By telling my friends I was going to eating vegan for one week, I was setting myself up to have to follow through on my plan, and preparing them for their own role in my challenge. For my friend Chef Amy, who worked in a vegan kitchen for many years, it was a no-brainer. When she came over for dinner, she brought a vegan lemon loaf cake, which, if we’re lucky, she’ll post here one day. For my sister Lorie, who is pescatarian and a total foodie, it was also a no-brainer. She wolfed down the assortment of Ottolenghi salads I prepared for us. But the fun stuff came at the end of the week. The beginning was a little tougher…
Almost as soon as I woke up on Day One, I realized that eating vegan requires a bit more planning than I had done, and a lot more preparation. I poured over cookbooks and websites and saw that I would have to buy lots of vegetables to supplement my mason jars full of whole grains and dried beans, and that nuts were for much more than just sprinkling over a salad – I needed to buy them in bulk and soak them, often overnight, in order to get that creamy goodness that’s usually found in dairy products. That first morning, I had about an hour to think up, prepare, and eat whatever vegan breakfast I was going to make for us, and I had pretty limited options. There was an avocado on the counter, and half a tomato. I had a jalapeno and some odds and ends of a zucchini in the fridge. An omelet would have been the perfect solution, but of course eggs were off limits. I quickly googled breakfasts on the Oh She Glows website, and, patting myself on the back for having chickpea flour on hand, whipped up this farinata, with some minor adjustments (I changed up the veggies inside and made the avocado and tomato into a salsa with fresh cilantro and a squeeze of lime juice). It was delicious, and did the same trick as an omelet without giving me the upset tummy that eggs first thing in the morning typically do.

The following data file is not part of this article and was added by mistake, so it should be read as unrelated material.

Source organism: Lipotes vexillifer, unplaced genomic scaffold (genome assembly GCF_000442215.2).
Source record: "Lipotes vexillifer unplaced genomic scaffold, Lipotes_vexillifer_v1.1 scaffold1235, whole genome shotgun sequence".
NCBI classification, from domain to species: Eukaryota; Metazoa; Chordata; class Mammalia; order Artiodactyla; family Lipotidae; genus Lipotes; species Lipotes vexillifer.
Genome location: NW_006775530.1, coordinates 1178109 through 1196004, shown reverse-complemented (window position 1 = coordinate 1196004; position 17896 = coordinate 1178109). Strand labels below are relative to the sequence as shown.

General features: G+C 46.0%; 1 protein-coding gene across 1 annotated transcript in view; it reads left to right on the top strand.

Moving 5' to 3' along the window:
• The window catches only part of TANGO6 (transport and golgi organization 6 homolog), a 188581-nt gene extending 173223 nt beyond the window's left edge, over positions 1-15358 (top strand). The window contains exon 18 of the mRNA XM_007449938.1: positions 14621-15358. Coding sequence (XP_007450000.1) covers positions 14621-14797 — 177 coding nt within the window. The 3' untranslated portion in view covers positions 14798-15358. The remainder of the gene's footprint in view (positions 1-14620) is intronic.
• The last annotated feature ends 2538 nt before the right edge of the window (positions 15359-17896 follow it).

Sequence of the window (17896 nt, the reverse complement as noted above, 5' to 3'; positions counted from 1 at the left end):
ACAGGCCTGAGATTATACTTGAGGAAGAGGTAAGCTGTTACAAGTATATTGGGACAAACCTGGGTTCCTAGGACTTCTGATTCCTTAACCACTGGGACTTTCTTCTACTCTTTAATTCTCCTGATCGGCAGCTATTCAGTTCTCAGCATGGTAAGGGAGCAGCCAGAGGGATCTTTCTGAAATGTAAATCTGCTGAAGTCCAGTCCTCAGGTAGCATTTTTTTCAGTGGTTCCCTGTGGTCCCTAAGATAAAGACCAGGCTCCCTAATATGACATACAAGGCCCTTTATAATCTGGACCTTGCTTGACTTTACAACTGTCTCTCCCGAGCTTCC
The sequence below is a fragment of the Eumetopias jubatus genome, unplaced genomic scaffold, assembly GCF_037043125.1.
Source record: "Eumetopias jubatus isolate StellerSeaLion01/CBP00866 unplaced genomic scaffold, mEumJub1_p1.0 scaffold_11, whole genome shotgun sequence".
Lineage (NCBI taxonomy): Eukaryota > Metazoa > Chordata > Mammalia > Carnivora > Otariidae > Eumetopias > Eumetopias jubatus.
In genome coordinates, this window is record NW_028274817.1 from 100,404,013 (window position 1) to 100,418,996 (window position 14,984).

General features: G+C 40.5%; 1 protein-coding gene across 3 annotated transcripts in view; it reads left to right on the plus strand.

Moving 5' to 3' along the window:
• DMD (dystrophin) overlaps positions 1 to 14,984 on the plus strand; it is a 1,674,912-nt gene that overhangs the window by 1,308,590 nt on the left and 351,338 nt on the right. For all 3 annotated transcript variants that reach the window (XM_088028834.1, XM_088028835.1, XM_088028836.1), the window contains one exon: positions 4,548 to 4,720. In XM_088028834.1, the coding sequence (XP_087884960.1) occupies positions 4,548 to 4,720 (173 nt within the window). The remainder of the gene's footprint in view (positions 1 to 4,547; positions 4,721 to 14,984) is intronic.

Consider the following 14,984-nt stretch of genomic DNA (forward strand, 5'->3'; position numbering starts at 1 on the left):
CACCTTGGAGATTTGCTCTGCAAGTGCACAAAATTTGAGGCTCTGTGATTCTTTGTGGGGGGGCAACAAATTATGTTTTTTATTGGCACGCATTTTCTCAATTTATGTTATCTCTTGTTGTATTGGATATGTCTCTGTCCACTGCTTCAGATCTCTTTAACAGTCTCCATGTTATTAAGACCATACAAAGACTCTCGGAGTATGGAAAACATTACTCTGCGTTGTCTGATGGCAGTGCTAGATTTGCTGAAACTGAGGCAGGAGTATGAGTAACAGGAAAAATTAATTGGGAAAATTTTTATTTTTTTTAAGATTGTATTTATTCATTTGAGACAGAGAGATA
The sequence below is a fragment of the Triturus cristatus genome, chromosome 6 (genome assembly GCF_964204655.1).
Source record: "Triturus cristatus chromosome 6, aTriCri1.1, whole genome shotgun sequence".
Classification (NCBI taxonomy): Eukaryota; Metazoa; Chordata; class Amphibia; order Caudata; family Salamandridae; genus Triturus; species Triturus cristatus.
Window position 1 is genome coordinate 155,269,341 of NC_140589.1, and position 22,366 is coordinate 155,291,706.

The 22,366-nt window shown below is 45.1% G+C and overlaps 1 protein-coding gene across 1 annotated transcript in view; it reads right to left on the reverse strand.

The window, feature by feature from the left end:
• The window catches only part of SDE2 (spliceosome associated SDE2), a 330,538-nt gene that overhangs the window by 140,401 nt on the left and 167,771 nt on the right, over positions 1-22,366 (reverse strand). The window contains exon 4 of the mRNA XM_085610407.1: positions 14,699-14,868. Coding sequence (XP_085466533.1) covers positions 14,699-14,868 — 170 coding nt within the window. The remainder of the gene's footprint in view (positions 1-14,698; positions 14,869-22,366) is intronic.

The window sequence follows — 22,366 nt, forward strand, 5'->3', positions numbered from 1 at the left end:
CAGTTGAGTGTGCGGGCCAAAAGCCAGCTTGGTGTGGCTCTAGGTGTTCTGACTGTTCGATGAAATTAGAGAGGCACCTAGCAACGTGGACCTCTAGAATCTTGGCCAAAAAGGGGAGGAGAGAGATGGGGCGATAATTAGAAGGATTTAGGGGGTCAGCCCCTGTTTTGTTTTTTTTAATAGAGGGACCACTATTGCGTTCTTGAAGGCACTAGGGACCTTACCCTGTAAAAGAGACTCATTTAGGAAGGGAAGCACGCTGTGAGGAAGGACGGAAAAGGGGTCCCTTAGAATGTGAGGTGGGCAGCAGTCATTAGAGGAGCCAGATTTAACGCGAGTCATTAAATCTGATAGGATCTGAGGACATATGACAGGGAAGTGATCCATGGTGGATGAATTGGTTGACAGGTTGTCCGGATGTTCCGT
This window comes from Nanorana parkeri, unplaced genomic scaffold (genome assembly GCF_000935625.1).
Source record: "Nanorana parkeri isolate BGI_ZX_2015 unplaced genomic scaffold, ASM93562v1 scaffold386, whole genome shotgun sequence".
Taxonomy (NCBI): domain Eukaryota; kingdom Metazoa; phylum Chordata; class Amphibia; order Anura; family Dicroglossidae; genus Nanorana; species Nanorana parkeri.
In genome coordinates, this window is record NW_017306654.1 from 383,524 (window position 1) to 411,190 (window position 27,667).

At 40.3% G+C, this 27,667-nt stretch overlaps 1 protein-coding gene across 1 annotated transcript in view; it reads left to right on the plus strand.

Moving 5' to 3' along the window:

Lunch was non-existent, since we woke up late and I was headed off to yoga class shortly thereafter, but on my way to pick up groceries I snacked on nuts, and while I waited for my mountain of groceries to be delivered I ate this applesauce, which I had defrosted a few days before. As I put away all of my vegetables, nuts, and fancy vegan products, I noticed half a head of cabbage kicking around in my veggie drawer that was just begging to be used. I remembered I had pinned more than one recipe for charbroiled cabbage and so I decided to get that going while I decided what I was really going to have for dinner. Turns out, this dish is so good, I ended up eating all of it, by myself, standing at my kitchen counter. (I ate a lot of cruciferous vegetables and beans this week, and this sort of set the stage for a week of “returning the favour” – French Husband loves to make a big show of his wind-release, announcing “I’m about to fart!” at least once a day.) In terms of fancy vegan products, you can buy vegan fish sauce, or you can “cheat”, or you can do what I did and try to mimic the sweet and sour umami with a bit of miso paste and a splash of soy sauce. Suggestions online I found also included shiitake broth, but that seemed like a bit too much work for a quick salad dressing, especially because I only needed a few tablespoons of the stuff!